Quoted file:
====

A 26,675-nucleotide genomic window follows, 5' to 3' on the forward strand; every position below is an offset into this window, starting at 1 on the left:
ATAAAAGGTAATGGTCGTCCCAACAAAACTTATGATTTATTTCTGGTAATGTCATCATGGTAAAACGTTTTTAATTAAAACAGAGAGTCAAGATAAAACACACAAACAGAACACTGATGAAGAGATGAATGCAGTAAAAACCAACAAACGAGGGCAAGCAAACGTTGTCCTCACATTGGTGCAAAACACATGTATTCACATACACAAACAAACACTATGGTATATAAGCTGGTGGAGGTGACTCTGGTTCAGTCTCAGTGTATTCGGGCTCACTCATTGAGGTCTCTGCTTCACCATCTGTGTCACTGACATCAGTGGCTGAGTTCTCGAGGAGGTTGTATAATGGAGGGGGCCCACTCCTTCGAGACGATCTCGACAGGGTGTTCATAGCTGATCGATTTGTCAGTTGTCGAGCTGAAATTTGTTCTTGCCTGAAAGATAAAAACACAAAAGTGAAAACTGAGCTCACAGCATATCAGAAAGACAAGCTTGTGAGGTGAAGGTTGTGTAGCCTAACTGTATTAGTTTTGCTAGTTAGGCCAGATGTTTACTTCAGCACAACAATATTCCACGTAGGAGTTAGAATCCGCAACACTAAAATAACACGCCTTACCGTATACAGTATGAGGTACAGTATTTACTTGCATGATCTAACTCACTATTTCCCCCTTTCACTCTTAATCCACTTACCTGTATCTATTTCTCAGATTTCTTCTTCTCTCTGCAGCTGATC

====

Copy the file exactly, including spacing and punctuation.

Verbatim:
A 26,675-nucleotide genomic window follows, 5' to 3' on the forward strand; every position below is an offset into this window, starting at 1 on the left:
ATAAAAGGTAATGGTCGTCCCAACAAAACTTATGATTTATTTCTGGTAATGTCATCATGGTAAAACGTTTTTAATTAAAACAGAGAGTCAAGATAAAACACACAAACAGAACACTGATGAAGAGATGAATGCAGTAAAAACCAACAAACGAGGGCAAGCAAACGTTGTCCTCACATTGGTGCAAAACACATGTATTCACATACACAAACAAACACTATGGTATATAAGCTGGTGGAGGTGACTCTGGTTCAGTCTCAGTGTATTCGGGCTCACTCATTGAGGTCTCTGCTTCACCATCTGTGTCACTGACATCAGTGGCTGAGTTCTCGAGGAGGTTGTATAATGGAGGGGGCCCACTCCTTCGAGACGATCTCGACAGGGTGTTCATAGCTGATCGATTTGTCAGTTGTCGAGCTGAAATTTGTTCTTGCCTGAAAGATAAAAACACAAAAGTGAAAACTGAGCTCACAGCATATCAGAAAGACAAGCTTGTGAGGTGAAGGTTGTGTAGCCTAACTGTATTAGTTTTGCTAGTTAGGCCAGATGTTTACTTCAGCACAACAATATTCCACGTAGGAGTTAGAATCCGCAACACTAAAATAACACGCCTTACCGTATACAGTATGAGGTACAGTATTTACTTGCATGATCTAACTCACTATTTCCCCCTTTCACTCTTAATCCACTTACCTGTATCTATTTCTCAGATTTCTTCTTCTCTCTGCAGCTGATC